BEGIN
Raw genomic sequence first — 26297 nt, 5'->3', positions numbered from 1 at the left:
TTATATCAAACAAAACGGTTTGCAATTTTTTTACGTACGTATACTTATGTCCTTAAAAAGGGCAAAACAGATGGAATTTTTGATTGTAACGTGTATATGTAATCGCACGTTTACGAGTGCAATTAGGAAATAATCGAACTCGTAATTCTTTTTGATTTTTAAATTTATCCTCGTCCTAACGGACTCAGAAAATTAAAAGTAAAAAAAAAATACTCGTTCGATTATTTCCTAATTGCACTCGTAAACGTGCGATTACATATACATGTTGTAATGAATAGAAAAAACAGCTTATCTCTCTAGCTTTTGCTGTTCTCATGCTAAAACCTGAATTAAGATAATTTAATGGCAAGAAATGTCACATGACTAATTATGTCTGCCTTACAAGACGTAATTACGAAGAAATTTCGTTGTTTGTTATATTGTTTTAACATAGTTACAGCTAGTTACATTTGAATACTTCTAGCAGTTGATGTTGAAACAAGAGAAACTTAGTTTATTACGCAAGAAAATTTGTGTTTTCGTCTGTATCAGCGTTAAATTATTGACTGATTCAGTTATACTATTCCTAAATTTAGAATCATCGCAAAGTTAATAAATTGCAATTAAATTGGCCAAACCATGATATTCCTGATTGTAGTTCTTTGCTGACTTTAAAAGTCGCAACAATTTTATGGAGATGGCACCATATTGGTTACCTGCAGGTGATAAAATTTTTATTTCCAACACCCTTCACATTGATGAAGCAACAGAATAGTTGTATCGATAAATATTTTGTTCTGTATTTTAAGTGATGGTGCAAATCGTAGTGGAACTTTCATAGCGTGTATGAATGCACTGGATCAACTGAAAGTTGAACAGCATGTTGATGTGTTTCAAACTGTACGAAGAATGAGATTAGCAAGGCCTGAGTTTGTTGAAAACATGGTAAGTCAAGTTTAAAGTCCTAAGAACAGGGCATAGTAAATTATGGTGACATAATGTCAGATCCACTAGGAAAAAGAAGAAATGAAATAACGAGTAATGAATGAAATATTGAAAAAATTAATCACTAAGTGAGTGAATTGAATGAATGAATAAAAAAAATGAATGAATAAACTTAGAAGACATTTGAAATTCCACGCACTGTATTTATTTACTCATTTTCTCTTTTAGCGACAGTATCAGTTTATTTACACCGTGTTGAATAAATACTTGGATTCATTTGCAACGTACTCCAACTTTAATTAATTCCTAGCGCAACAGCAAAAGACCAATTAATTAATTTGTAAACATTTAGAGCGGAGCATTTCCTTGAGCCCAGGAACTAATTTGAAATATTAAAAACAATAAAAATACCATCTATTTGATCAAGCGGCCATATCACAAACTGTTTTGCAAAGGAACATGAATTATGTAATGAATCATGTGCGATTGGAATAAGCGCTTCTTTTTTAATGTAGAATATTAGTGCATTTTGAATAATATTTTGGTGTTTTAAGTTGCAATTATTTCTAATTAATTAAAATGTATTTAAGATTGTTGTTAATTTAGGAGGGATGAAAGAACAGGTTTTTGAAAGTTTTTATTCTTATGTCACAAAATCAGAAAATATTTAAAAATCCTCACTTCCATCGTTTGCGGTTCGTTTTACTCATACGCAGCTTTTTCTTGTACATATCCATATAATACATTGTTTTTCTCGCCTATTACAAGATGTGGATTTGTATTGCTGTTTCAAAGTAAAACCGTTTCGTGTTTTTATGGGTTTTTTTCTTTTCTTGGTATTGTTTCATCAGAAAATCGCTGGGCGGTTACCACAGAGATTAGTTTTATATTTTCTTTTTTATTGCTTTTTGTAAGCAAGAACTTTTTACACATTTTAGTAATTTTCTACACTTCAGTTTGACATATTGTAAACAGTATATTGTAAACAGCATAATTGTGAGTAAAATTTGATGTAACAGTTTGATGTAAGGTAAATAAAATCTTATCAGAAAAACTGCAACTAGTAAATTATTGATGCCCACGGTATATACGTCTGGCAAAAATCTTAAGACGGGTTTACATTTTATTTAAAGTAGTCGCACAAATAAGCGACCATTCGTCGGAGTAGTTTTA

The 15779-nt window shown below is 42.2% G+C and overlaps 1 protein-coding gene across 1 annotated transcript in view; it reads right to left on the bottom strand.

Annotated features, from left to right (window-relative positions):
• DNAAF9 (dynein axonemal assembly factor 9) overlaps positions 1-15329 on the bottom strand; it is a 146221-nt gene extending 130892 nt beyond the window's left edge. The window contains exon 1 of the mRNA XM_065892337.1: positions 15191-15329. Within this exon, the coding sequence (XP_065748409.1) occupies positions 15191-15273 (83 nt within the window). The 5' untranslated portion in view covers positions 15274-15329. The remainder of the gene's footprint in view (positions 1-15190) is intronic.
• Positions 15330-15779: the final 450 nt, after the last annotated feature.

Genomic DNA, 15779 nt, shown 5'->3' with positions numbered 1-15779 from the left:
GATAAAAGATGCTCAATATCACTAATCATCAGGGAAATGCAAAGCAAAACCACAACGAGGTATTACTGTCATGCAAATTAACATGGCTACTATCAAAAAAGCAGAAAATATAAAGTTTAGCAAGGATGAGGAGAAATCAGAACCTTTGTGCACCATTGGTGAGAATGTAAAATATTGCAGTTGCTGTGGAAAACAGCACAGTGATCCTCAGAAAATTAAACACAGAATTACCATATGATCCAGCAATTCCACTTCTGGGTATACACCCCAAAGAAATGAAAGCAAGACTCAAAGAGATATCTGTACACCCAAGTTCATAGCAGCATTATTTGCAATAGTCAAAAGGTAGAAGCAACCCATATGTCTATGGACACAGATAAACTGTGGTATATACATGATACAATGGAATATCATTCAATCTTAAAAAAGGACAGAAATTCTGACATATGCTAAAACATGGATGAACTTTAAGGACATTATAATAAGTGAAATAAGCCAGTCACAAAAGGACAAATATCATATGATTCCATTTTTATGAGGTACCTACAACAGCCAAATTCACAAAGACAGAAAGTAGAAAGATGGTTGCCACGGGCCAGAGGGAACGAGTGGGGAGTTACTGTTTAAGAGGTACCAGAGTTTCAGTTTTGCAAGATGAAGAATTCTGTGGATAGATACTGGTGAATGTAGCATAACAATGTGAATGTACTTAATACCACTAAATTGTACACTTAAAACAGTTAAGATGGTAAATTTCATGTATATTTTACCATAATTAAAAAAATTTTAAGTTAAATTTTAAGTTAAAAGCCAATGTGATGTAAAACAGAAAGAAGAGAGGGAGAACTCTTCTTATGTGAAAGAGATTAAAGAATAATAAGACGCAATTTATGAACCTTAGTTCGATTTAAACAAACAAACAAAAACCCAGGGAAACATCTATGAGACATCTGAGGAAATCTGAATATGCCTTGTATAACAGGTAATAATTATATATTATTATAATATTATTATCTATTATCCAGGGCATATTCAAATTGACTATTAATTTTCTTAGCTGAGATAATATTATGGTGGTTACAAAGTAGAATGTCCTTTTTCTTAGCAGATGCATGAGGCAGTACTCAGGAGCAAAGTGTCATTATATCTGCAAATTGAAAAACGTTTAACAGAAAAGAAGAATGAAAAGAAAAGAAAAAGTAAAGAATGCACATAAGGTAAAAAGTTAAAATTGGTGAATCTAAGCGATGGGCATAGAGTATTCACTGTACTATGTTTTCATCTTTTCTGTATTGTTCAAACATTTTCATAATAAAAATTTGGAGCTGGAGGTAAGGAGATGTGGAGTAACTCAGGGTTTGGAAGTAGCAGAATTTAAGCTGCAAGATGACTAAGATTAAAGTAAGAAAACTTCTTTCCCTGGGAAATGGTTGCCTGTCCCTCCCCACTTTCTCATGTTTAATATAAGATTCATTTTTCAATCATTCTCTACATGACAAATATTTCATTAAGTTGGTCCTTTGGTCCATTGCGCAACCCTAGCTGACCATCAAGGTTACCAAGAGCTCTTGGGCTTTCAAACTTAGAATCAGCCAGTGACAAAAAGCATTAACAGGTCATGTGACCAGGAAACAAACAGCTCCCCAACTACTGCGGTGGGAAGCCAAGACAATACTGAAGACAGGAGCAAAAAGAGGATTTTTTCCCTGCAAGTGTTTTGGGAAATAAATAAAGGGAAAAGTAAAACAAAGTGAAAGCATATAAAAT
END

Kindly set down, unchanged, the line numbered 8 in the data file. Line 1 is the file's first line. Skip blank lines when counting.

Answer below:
GATAAAAGATGCTCAATATCACTAATCATCAGGGAAATGCAAAGCAAAACCACAACGAGGTATTACTGTCATGCAAATTAACATGGCTACTATCAAAAAAGCAGAAAATATAAAGTTTAGCAAGGATGAGGAGAAATCAGAACCTTTGTGCACCATTGGTGAGAATGTAAAATATTGCAGTTGCTGTGGAAAACAGCACAGTGATCCTCAGAAAATTAAACACAGAATTACCATATGATCCAGCAATTCCACTTCTGGGTATACACCCCAAAGAAATGAAAGCAAGACTCAAAGAGATATCTGTACACCCAAGTTCATAGCAGCATTATTTGCAATAGTCAAAAGGTAGAAGCAACCCATATGTCTATGGACACAGATAAACTGTGGTATATACATGATACAATGGAATATCATTCAATCTTAAAAAAGGACAGAAATTCTGACATATGCTAAAACATGGATGAACTTTAAGGACATTATAATAAGTGAAATAAGCCAGTCACAAAAGGACAAATATCATATGATTCCATTTTTATGAGGTACCTACAACAGCCAAATTCACAAAGACAGAAAGTAGAAAGATGGTTGCCACGGGCCAGAGGGAACGAGTGGGGAGTTACTGTTTAAGAGGTACCAGAGTTTCAGTTTTGCAAGATGAAGAATTCTGTGGATAGATACTGGTGAATGTAGCATAACAATGTGAATGTACTTAATACCACTAAATTGTACACTTAAAACAGTTAAGATGGTAAATTTCATGTATATTTTACCATAATTAAAAAAATTTTAAGTTAAATTTTAAGTTAAAAGCCAATGTGATGTAAAACAGAAAGAAGAGAGGGAGAACTCTTCTTATGTGAAAGAGATTAAAGAATAATAAGACGCAATTTATGAACCTTAGTTCGATTTAAACAAACAAACAAAAACCCAGGGAAACATCTATGAGACATCTGAGGAAATCTGAATATGCCTTGTATAACAGGTAATAATTATATATTATTATAATATTATTATCTATTATCCAGGGCATATTCAAATTGACTATTAATTTTCTTAGCTGAGATAATATTATGGTGGTTACAAAGTAGAATGTCCTTTTTCTTAGCAGATGCATGAGGCAGTACTCAGGAGCAAAGTGTCATTATATCTGCAAATTGAAAAACGTTTAACAGAAAAGAAGAATGAAAAGAAAAGAAAAAGTAAAGAATGCACATAAGGTAAAAAGTTAAAATTGGTGAATCTAAGCGATGGGCATAGAGTATTCACTGTACTATGTTTTCATCTTTTCTGTATTGTTCAAACATTTTCATAATAAAAATTTGGAGCTGGAGGTAAGGAGATGTGGAGTAACTCAGGGTTTGGAAGTAGCAGAATTTAAGCTGCAAGATGACTAAGATTAAAGTAAGAAAACTTCTTTCCCTGGGAAATGGTTGCCTGTCCCTCCCCACTTTCTCATGTTTAATATAAGATTCATTTTTCAATCATTCTCTACATGACAAATATTTCATTAAGTTGGTCCTTTGGTCCATTGCGCAACCCTAGCTGACCATCAAGGTTACCAAGAGCTCTTGGGCTTTCAAACTTAGAATCAGCCAGTGACAAAAAGCATTAACAGGTCATGTGACCAGGAAACAAACAGCTCCCCAACTACTGCGGTGGGAAGCCAAGACAATACTGAAGACAGGAGCAAAAAGAGGATTTTTTCCCTGCAAGTGTTTTGGGAAATAAATAAAGGGAAAAGTAAAACAAAGTGAAAGCATATAAAAT